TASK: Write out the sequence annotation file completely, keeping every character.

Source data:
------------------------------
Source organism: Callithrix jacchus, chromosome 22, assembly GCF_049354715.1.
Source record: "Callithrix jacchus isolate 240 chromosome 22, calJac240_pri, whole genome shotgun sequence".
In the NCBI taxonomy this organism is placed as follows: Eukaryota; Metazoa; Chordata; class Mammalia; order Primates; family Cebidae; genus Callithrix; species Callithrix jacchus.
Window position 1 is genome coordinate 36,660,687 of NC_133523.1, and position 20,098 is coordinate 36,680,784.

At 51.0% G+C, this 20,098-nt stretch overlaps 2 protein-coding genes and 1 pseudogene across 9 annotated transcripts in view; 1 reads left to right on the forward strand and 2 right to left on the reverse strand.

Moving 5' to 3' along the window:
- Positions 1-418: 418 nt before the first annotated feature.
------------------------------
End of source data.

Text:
Source organism: Callithrix jacchus, chromosome 22, assembly GCF_049354715.1.
Source record: "Callithrix jacchus isolate 240 chromosome 22, calJac240_pri, whole genome shotgun sequence".
In the NCBI taxonomy this organism is placed as follows: Eukaryota; Metazoa; Chordata; class Mammalia; order Primates; family Cebidae; genus Callithrix; species Callithrix jacchus.
Window position 1 is genome coordinate 36,660,687 of NC_133523.1, and position 20,098 is coordinate 36,680,784.

At 51.0% G+C, this 20,098-nt stretch overlaps 2 protein-coding genes and 1 pseudogene across 9 annotated transcripts in view; 1 reads left to right on the forward strand and 2 right to left on the reverse strand.

Moving 5' to 3' along the window:
- Positions 1-418: 418 nt before the first annotated feature.